Living and making money online often means working from public wifi hotspots. Airport terminals, coworking spaces, and coffee shops all offer mini offices for you to get work done on the road and during your travels, but they also pose a risk to your financial security. Those who are constantly in and out of airports, train stations, and bus terminals also run a greater risk of misplacing items like your phone or wallet. There are a few easy things we all can do to securely manage our money online.
- Don’t access your bank information on public wifi. Because anyone can join public wifi, you don’t know if there are hackers or other people with bad intentions on your same network. Accessing sensitive information such as your bank accounts while on shared, public wifi opens you up to others getting ahold of that information.
- Open up a free Mint account. Mint is a great way to track your money across all your different bank accounts. Instead of logging into four different credit cards, one checking account, two savings accounts, and an investment account, you can link them all to one Mint account which will track your information in real time. This will help you detect fraud or unexpected credit card charges quicker.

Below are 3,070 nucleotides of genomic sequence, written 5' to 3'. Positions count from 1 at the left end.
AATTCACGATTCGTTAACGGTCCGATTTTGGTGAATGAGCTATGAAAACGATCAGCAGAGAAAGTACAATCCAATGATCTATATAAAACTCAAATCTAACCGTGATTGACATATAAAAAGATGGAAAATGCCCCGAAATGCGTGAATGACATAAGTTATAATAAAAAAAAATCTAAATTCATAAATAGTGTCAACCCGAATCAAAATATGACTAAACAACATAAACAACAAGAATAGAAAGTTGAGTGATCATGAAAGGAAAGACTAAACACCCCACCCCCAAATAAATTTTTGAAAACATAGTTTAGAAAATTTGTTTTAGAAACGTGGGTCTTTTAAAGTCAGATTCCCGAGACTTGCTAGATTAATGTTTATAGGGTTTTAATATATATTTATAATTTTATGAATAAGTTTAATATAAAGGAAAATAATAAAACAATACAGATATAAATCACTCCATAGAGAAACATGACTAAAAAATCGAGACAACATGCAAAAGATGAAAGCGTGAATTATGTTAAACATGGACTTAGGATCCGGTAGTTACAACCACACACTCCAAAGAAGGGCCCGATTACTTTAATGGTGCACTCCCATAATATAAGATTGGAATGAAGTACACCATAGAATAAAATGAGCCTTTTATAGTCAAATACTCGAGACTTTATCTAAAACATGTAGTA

- Always tell your banks and credit card companies when you will be traveling to a new country. They will authorize transactions in that country, but notify you and freeze your account if transactions pop up in a country you are not in.
- Turn on push notifications for your banking smartphone apps. Most of us have our phones with us 24/7 and we’ll notice a push notification or a text message much quicker than an email. Allowing your bank to contact you about a fraud alert right away through your phone could save you a major headache if the culprit goes unnoticed for days or weeks before you shut your account down.
- Set strong passwords for all your banking accounts. Many online services, especially banks and others who hold our secure information, have indicators when you’re creating your password telling you how strong it is. Don’t let laziness let you create a password that just as easy for you to remember as it is for a hacker to guess.
- Lock your smartphone with a password. Whether it’s a number lock or a pattern lock, make sure you set one up. There’s just too much information on all of our smartphones these days not to have one. If you lose your phone or it gets stolen, someone with bad intentions can access your email, your bank account, your contacts, and your notes which might have passwords in them (which you should also never do).
None of these steps take very much time or effort, but they’ll all go a long way to keeping your money secure.